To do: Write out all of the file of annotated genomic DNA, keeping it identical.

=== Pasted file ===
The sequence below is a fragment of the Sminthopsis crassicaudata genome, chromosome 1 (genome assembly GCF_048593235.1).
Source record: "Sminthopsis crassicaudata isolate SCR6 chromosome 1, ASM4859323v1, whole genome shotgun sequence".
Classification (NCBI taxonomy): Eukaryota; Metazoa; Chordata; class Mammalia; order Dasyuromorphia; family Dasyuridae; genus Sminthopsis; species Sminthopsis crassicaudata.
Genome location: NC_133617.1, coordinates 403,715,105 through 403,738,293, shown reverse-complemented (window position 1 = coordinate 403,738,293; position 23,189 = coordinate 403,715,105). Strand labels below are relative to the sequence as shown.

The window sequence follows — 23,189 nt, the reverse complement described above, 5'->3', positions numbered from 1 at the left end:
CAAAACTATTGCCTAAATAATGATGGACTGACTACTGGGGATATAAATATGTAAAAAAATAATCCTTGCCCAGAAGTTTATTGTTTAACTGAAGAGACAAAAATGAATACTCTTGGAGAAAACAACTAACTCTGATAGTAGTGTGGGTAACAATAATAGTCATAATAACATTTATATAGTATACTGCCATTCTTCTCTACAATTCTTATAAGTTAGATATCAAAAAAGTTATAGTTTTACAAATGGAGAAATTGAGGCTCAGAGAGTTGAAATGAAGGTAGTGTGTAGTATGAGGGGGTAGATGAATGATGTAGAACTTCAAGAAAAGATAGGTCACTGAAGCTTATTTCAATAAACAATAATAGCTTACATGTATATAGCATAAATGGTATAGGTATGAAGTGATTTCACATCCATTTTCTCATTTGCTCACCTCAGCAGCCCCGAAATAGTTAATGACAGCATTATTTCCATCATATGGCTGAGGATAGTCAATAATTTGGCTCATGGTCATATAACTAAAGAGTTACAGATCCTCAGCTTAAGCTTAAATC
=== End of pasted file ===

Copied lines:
The sequence below is a fragment of the Sminthopsis crassicaudata genome, chromosome 1 (genome assembly GCF_048593235.1).
Source record: "Sminthopsis crassicaudata isolate SCR6 chromosome 1, ASM4859323v1, whole genome shotgun sequence".
Classification (NCBI taxonomy): Eukaryota; Metazoa; Chordata; class Mammalia; order Dasyuromorphia; family Dasyuridae; genus Sminthopsis; species Sminthopsis crassicaudata.
Genome location: NC_133617.1, coordinates 403,715,105 through 403,738,293, shown reverse-complemented (window position 1 = coordinate 403,738,293; position 23,189 = coordinate 403,715,105). Strand labels below are relative to the sequence as shown.

The window sequence follows — 23,189 nt, the reverse complement described above, 5'->3', positions numbered from 1 at the left end:
CAAAACTATTGCCTAAATAATGATGGACTGACTACTGGGGATATAAATATGTAAAAAAATAATCCTTGCCCAGAAGTTTATTGTTTAACTGAAGAGACAAAAATGAATACTCTTGGAGAAAACAACTAACTCTGATAGTAGTGTGGGTAACAATAATAGTCATAATAACATTTATATAGTATACTGCCATTCTTCTCTACAATTCTTATAAGTTAGATATCAAAAAAGTTATAGTTTTACAAATGGAGAAATTGAGGCTCAGAGAGTTGAAATGAAGGTAGTGTGTAGTATGAGGGGGTAGATGAATGATGTAGAACTTCAAGAAAAGATAGGTCACTGAAGCTTATTTCAATAAACAATAATAGCTTACATGTATATAGCATAAATGGTATAGGTATGAAGTGATTTCACATCCATTTTCTCATTTGCTCACCTCAGCAGCCCCGAAATAGTTAATGACAGCATTATTTCCATCATATGGCTGAGGATAGTCAATAATTTGGCTCATGGTCATATAACTAAAGAGTTACAGATCCTCAGCTTAAGCTTAAATC